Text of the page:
Wednesday, February 29, 2012

A Closer Look at Giger’s Horrorscapes

I'm proud to present a special guest post by Georgia Parks.

H. R Giger is a name you may not be familiar with. His work you will know well. Giger is most famous for his work on all three of the Alien movies, and designed the alien itself, as well as its habitat. He won an Oscar for Best Achievement in Special Effects in 1980 for his work on Alien, and went on to work on other sci-fi and horror movies, including Dune, Eraserhead and Poltergeist II amongst others. His most influential work, and the one that inspired Ridley Scott to employ him on Alien, was the book of his paintings called Necronomicon (1977).


Giger is now recognised as one of the world’s leading artists in the genre of Fantastic Realism, and has worked with bands and film makers from all over the world. So where did it begin? Hans Rudolf Giger was born in 1940, and was encouraged to follow his father and train as a chemist. He rejected this idea, and instead moved to Zurich in 1962, where he joined the School of Applied Arts and studied Architecture and Industrial Design, where he had his first exhibition and published his first book. His early work was in pen and ink, but it was only when he discovered the airbrush technique that his distinctive style really developed.

Biomechanical Art

Described as ‘Biomechanical’, it is typified by human and machine in ‘cold, interconnected relationships’, surreal dreamscapes, and fetish imagery. He was heavily influenced by Ernst Fuchs and Salvador Dali, whom he met, and was good friends with drug-addled space cadet, Timothy Leary. These alternative, experimental characters no doubt fed his own creativity. His work is also heavily influenced by his own dreams, like many of the surrealists. Giger, however, suffers from a sleep disorder, which brings on ‘night terrors’ – vivid, frightening dreams, which wake the sufferer screaming in terror, and can lead to violent, unpredictable actions. It is the visions he sees during these dreams that most heavily influence his work. The biomechanical memes, of human limbs and joins replaced by pistons, cogs and gears.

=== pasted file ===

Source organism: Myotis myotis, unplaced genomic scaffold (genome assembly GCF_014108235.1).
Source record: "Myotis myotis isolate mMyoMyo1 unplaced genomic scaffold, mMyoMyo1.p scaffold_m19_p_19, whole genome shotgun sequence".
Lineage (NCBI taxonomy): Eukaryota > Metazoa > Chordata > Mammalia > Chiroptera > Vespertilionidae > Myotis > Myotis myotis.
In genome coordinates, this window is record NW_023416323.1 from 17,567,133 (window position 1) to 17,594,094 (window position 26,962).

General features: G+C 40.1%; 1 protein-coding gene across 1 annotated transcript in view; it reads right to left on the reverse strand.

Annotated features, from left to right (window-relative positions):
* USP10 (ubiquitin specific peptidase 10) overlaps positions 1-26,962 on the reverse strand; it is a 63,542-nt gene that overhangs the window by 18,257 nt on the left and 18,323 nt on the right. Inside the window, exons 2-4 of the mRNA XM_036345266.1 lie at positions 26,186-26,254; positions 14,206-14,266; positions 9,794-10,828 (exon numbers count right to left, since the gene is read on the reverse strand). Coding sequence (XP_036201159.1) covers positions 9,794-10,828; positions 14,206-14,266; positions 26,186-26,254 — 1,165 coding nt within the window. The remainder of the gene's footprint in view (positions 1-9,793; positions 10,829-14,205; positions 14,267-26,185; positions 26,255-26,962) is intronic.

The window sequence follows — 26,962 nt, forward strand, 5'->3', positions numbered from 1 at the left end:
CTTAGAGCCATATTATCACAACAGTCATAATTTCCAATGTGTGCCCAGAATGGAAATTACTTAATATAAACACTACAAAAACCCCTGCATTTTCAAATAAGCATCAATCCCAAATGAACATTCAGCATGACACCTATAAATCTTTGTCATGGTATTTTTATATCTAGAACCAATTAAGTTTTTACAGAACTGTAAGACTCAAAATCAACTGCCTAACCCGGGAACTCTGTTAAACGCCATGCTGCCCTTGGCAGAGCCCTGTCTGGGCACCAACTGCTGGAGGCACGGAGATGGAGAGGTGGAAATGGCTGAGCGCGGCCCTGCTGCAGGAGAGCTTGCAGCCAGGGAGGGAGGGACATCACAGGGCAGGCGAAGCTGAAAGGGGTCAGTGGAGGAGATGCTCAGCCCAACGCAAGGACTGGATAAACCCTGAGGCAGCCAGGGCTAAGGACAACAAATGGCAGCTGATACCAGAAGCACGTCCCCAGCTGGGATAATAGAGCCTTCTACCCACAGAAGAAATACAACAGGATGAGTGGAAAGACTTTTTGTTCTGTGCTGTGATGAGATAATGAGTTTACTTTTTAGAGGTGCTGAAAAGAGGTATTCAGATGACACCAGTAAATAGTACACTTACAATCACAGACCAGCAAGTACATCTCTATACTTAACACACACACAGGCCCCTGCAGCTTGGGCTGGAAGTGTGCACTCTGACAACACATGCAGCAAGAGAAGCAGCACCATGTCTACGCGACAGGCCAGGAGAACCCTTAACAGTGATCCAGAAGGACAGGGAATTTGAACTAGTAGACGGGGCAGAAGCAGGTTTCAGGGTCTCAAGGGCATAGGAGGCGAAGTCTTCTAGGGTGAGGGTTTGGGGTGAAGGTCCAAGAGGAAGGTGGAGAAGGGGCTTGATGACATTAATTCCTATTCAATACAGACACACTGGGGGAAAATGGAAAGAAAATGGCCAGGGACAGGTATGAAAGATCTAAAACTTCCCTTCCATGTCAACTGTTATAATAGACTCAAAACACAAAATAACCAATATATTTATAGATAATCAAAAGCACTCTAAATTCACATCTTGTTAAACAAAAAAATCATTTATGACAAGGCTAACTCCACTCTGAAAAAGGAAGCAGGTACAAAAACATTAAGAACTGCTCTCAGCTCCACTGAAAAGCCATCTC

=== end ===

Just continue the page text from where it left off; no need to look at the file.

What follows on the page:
Biomech tattoo –courtesy of Robtix, by midnightINK, via

Biomech tattoo –courtesy of biomechanicalME, via

Biomechanical Tattoos

One of the areas most heavily influenced by Giger’s work is the tattoo industry. Artists began copying ideas from the Alien film and taking inspiration from the Necronomicon series of books. Now ‘biomech’ tattoos are a genre in their own right, with artists like Guy Aitchison taking the form further and developing their own style. Now, designs have developed from simple copies of Giger’s work into something more direct and personal. Skilled biomech tattoo artists are creating designs which show the skin peeled back, revealing mechanical components to the clients own body. The illusion is created that the tattooee is partly machine himself, taking Giger’s ideas another step further in the process.

Giger Bars

These are now only two in number, since the closing of the New York and Tokyo branches. Inspired by his distinctive style and designs, they are furnished with typical Gigian nightmarish extravagance. The furniture is to his design, as well as the lighting, fittings, flooring and décor. To enter a Giger bar is to enter Giger’s imagination. Here you can feel at ease with other fans who flock to the place in honour of the artist. A mecca for Goths and those on the alternative scene, the Giger bars are to be found in his native Switzerland. One is in Chur, the other is in the official H.R Giger museum, housed in the Château St. Germain, in medieval Gruyères, described thus on the museum website - “The giant skeletal arches covering the vaulted ceiling, together with the bar’s fantastic stony furniture, evoke the building’s original medieval character and give the bar a cathedral-like feeling.

The Museum

The museum in Château St. Germain houses Giger’s extensive collection of artworks, from painters such as Fuchs and Dali, Günther Brus, Bruno Weber, Claude Sandoz, François Burland, Friedrich Kuhn amongst others. It also has the largest collection of Giger’s designs, furniture and film set work dating right back to the 1960’s. He is planning on building a railway through the site, when funds permit, in biomechanical style.


Georgia Parks is a freelance writer and researcher from London with a fascination for H.R. Giger and  his works. She has over five years experience freelancing and her job has opened up a huge range of opportunities for her including an elongated stay on the Fred Olsen Boudicca, cataloguing her experiences and the chance to work with many worthy charity projects.

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